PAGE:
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DearDrRobyn Jan2017 .pdf


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JANUARY 2017

DEAR DR. ROBYN

EMPATHY
Young students: “I can imagine how you feel!”
Older students/teens/adults: “Reading, understanding and responding to other people’s feelings.”

Dear Dr. Robyn,
Some days, I feel like sibling rivalry was invented in my house. My
kids can be mean to each other. I tell them that they wouldn’t like it if
the situation was in reverse but it doesn’t make any difference. How
can I get them to realize that how their siblings feel, matters?

Dear Jennifer,
Sibling rivalry is part of many
households-- you are not alone!
Siblings feel safe with one another
and know that the love between
them will endure fights, frustration
and hurt feelings- so they let it
all out! Sibling rivalry is also
often seen as a cry for attention-children know parents will
pay attention when the kids are
arguing.
What else? Sibling rivalry let’s off
stress and results in some feelings
of satisfaction when one sibling
gets the other “into trouble.” We
see it everywhere! This doesn’t
make it right, of course, it just
makes it common.
Here are some ways to make
your children more aware of each
other’s feelings:
(1) Work on “I feel” statements:
Encourage each child to have a
moment where s/he can give an

Jennifer M; Newark, OH

“I feel” statement and a moment
where s/he listens to his/her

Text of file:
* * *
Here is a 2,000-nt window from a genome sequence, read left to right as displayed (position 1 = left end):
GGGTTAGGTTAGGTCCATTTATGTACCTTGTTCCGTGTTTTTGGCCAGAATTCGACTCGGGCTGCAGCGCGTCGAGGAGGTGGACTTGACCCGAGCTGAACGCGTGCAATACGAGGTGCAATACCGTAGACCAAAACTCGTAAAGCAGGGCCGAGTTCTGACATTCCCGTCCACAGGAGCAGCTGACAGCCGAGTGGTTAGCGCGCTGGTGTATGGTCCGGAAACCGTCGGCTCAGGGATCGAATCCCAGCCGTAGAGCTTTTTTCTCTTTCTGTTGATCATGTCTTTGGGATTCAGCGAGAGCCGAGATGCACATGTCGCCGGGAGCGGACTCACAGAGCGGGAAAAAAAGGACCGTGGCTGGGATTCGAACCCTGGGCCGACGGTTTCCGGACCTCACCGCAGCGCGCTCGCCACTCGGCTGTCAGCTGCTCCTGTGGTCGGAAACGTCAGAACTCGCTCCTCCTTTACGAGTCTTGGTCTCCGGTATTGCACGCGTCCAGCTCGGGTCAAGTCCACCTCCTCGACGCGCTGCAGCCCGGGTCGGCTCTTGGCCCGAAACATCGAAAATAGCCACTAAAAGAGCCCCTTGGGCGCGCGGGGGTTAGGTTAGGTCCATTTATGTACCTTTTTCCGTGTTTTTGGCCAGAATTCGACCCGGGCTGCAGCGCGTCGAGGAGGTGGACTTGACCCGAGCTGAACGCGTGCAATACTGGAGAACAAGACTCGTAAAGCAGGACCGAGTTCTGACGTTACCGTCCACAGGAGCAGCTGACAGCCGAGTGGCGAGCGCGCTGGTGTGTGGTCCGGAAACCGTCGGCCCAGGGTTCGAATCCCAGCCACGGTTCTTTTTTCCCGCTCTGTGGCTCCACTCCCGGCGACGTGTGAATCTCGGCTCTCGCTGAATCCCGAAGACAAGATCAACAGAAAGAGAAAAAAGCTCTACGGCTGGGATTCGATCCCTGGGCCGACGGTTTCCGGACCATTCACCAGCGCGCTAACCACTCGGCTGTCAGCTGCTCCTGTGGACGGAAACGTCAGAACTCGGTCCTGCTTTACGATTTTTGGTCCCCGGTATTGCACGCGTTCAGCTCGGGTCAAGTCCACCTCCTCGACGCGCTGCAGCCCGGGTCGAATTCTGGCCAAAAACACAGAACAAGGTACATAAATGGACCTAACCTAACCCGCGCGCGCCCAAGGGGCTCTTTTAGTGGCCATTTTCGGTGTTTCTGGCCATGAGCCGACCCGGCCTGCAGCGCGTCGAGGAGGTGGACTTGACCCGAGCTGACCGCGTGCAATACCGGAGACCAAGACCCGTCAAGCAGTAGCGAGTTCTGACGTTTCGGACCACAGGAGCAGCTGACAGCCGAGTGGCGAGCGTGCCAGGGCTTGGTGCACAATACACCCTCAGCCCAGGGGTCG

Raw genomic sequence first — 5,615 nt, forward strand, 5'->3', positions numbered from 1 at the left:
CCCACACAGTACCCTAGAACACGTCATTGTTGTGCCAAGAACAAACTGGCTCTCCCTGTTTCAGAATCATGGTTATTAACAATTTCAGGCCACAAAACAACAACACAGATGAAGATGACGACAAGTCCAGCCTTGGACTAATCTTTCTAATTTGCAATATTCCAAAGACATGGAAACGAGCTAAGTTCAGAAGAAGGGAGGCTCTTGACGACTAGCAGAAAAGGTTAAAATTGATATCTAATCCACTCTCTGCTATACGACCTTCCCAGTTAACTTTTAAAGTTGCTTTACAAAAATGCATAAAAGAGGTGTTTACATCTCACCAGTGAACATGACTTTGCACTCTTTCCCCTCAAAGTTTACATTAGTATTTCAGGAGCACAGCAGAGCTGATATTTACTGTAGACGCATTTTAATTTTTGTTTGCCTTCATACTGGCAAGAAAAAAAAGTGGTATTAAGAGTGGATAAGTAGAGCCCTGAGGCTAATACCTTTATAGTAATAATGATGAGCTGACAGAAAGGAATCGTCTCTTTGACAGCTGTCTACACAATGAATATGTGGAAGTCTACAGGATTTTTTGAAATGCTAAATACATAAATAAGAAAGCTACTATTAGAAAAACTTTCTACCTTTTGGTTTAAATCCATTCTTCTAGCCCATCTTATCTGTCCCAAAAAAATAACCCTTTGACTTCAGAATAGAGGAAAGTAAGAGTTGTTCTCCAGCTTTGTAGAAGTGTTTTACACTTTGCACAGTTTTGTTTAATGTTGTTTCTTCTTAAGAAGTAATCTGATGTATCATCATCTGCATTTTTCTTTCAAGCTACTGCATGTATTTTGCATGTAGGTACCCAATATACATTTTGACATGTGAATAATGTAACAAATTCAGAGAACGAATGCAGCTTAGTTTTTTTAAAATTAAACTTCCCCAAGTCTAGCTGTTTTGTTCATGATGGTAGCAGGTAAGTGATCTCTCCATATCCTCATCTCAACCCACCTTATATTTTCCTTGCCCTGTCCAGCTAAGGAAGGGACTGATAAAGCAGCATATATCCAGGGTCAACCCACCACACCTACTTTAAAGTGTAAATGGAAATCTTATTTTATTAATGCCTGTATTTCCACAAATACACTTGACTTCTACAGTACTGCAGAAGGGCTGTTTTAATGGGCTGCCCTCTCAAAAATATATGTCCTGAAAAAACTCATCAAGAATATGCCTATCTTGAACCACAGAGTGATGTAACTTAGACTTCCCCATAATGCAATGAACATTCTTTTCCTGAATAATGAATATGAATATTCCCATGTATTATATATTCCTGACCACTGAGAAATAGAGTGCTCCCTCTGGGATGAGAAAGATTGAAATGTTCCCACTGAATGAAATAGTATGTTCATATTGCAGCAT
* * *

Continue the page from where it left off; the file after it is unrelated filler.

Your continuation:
sibling say an “I feel” statement. It
will sound like this: “I feel ______
because/when _______________.
(2) Reiterate what was heard:
You, as the parent, can either
reiterate what YOU heard or, if
your children are old enough,
have each child reiterate what
they heard his/her sibling say.
For instance, “Ty feels sad when
I leave him out” or “Claire feels
angry when I go into her room
without knocking.” Once feelings
are stated, ask your children; “how
can you work out this problem so
we can move forward?”
(3) Turn it around: When your
children see others interacting
in everyday life or when conflict
just starts in your home, ask your
children, “how do you think
________ feels right now? Or,
“if you were in his/her shoes,
how would you feel right now?”
Perspective-taking takes training!

For more Powerful parenting information, go to www.DrRobynSilverman.com.
© 2016 Powerful Words Character Development

<< Paraphrased from a message; with
permission

(4) Praise it when you see
it: Catch your children using
empathy and let them know
you noticed. Allow them to get
attention for making empathetic
rather than antagonistic choices!
Lastly, make empathy a common
practice inside and outside of your
home. You can even use media
and everyday occurrences as
springboards for discussion!
Here’s to your success!


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